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Embracing the Passion

By Evyn Wells

Dancing has always been a passion of mine. I remember my dad telling me I used to dance in my sleep as a baby. Anytime I heard music, I could not help the choreography that flashed through my mind and the urge to move my body. Most people would say that I’m a self-taught dancer and I would agree for the most part.

I have only taken two dance classes in my life and I can’t remember any of it because I was too young. After those two classes, I depended on myself to expand my dancing skills. I thought I was getting better as I continued to dance. People would praise my dancing from elementary all the way through middle school. People would tell me, “Wow, you dance so good.” or “Where did you learn to dance like that?” The compliments stroked my ego and gave me an inflated sense of my dancing. It wasn’t until high school that my ego was shot down. A majority of students at my school took professional dance classes and I could tell. Observing the many dance groups, I realized that I may not be as good as I believed I was. This was only reinforced when I introduced to dance as one of my majors for college.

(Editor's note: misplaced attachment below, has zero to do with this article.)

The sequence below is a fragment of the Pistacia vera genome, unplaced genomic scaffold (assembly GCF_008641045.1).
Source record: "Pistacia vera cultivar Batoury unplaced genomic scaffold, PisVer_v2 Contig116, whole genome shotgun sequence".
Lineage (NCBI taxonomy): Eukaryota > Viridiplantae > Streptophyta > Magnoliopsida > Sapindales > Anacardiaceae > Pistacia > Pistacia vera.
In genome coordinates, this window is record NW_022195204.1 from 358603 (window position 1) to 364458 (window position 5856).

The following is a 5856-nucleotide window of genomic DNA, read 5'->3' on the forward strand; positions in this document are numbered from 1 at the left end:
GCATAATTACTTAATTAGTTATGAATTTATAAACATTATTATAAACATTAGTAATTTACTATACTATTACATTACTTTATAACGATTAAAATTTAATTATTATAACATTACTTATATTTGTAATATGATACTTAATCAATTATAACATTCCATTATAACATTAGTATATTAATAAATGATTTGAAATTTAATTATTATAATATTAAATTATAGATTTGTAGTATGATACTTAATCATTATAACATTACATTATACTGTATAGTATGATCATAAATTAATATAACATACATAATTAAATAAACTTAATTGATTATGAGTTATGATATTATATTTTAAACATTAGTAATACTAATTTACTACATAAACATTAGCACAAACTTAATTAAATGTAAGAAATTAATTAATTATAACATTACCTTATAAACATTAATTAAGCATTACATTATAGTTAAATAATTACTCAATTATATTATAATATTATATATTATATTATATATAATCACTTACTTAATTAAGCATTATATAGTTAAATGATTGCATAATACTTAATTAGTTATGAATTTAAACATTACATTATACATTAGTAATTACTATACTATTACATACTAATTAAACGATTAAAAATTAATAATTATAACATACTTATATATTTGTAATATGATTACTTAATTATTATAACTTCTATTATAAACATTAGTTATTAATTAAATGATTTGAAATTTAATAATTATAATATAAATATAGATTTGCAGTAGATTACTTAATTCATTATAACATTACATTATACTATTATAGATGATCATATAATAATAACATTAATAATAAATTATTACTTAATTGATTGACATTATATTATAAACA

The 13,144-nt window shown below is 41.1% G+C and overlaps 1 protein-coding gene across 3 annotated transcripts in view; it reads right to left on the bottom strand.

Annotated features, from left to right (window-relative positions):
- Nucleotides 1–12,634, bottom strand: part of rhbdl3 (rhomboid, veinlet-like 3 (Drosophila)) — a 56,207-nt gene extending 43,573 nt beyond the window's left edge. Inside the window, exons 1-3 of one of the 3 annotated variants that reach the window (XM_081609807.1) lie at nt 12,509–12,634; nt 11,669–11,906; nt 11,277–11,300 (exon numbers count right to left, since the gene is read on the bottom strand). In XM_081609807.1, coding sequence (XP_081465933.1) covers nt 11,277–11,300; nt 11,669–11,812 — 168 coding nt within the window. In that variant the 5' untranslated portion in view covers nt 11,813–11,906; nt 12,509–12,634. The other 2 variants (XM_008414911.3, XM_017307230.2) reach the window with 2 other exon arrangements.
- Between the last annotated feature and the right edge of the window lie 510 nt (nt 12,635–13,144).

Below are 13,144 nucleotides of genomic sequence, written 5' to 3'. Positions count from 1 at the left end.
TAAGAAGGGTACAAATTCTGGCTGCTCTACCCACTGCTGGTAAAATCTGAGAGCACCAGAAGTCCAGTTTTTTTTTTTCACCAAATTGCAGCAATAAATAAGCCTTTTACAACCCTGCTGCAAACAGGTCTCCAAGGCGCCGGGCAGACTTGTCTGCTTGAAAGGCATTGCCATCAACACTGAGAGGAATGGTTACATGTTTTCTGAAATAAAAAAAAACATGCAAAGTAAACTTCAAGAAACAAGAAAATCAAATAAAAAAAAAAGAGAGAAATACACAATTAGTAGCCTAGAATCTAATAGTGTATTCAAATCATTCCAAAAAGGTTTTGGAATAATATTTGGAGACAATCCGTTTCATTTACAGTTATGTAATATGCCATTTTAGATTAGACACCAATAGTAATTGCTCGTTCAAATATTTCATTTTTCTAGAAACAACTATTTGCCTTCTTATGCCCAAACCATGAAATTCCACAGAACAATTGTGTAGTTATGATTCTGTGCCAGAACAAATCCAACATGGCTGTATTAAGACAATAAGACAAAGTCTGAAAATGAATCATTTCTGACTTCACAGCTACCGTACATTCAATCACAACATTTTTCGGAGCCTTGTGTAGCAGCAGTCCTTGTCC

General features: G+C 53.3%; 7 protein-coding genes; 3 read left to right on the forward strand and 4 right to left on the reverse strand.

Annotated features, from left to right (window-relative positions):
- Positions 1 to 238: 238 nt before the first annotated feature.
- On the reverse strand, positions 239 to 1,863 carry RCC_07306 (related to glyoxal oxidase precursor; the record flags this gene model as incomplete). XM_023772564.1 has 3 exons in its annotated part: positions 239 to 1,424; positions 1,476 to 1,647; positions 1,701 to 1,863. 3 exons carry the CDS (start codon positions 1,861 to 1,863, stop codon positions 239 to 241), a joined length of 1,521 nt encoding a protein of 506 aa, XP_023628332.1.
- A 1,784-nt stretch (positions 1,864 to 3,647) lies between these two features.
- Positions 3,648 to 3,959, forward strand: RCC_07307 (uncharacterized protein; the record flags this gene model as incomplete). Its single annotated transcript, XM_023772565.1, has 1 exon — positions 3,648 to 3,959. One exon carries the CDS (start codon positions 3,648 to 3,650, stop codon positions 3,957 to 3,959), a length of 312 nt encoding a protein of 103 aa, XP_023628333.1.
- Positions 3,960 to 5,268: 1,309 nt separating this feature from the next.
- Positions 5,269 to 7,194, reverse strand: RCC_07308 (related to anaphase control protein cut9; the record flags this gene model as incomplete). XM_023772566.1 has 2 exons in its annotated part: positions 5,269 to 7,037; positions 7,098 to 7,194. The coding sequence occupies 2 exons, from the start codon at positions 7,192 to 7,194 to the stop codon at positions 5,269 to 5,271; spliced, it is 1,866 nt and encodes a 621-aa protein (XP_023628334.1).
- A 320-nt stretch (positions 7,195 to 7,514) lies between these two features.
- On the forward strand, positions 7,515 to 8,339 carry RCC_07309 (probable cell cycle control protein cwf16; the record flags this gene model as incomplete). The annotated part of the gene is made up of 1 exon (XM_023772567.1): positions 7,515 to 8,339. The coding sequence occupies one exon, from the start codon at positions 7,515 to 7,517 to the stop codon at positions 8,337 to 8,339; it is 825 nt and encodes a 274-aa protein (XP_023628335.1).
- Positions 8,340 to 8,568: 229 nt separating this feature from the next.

Adults in my life told me that picking dance as my major was not a good idea. They told me they were afraid that I’d be behind due to the fact that most students who apply to be a dance major have been dancing professionally for years. I may have been dancing for years, but I was nowhere near a professional. I felt defeated and broken. The one thing I thought I was good at, turned out to be something I had no idea about. When I got home, I watched videos of dancers and the negativity overwhelmed me. I started thinking to myself, “They are right. I could never dance like this.” I stopped dancing after that incident and schoolwork also prevented me from having enough time for my passion.

I did not start dancing again until the middle of my junior year. My friend and I are fans of K-pop and we wanted to try to learn a dance to a song. As I was dancing, the feeling of happiness filled me up and then it clicked for me. I let insignificant comments dictate my happiness. I got so caught up in how well I dance that I forgot the reason why I even dance in the first place.

I dance because I enjoy it and it’s a way for me to express myself. I dance because it brings joy into my life and helps me destress when I have had a difficult day. I dance because it is a part of who I am. This experience has taught me that I do not need to be the best at everything I do; I just need to find joy in everything I do.

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